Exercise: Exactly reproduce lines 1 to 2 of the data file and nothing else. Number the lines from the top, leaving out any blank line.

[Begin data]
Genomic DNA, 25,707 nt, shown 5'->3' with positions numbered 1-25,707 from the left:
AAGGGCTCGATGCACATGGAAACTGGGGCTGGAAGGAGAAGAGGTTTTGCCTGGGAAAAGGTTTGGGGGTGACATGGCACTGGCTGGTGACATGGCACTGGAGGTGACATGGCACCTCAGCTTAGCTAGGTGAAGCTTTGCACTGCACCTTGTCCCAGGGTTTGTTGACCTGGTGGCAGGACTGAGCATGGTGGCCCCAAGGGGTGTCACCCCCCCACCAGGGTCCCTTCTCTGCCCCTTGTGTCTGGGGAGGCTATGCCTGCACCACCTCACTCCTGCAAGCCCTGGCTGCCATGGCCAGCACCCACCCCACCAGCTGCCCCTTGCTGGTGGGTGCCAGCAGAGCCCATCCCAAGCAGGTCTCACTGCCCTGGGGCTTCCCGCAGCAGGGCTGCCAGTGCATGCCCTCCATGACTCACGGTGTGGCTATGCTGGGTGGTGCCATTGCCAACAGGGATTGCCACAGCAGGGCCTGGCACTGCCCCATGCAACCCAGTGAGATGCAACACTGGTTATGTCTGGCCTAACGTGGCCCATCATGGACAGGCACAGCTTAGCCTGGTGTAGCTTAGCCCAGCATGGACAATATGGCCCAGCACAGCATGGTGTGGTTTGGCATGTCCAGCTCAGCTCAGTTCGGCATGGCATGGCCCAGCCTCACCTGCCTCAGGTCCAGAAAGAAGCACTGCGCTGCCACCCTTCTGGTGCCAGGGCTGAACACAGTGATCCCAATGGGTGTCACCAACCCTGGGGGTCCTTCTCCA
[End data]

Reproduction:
Genomic DNA, 25,707 nt, shown 5'->3' with positions numbered 1-25,707 from the left:
AAGGGCTCGATGCACATGGAAACTGGGGCTGGAAGGAGAAGAGGTTTTGCCTGGGAAAAGGTTTGGGGGTGACATGGCACTGGCTGGTGACATGGCACTGGAGGTGACATGGCACCTCAGCTTAGCTAGGTGAAGCTTTGCACTGCACCTTGTCCCAGGGTTTGTTGACCTGGTGGCAGGACTGAGCATGGTGGCCCCAAGGGGTGTCACCCCCCCACCAGGGTCCCTTCTCTGCCCCTTGTGTCTGGGGAGGCTATGCCTGCACCACCTCACTCCTGCAAGCCCTGGCTGCCATGGCCAGCACCCACCCCACCAGCTGCCCCTTGCTGGTGGGTGCCAGCAGAGCCCATCCCAAGCAGGTCTCACTGCCCTGGGGCTTCCCGCAGCAGGGCTGCCAGTGCATGCCCTCCATGACTCACGGTGTGGCTATGCTGGGTGGTGCCATTGCCAACAGGGATTGCCACAGCAGGGCCTGGCACTGCCCCATGCAACCCAGTGAGATGCAACACTGGTTATGTCTGGCCTAACGTGGCCCATCATGGACAGGCACAGCTTAGCCTGGTGTAGCTTAGCCCAGCATGGACAATATGGCCCAGCACAGCATGGTGTGGTTTGGCATGTCCAGCTCAGCTCAGTTCGGCATGGCATGGCCCAGCCTCACCTGCCTCAGGTCCAGAAAGAAGCACTGCGCTGCCACCCTTCTGGTGCCAGGGCTGAACACAGTGATCCCAATGGGTGTCACCAACCCTGGGGGTCCTTCTCCA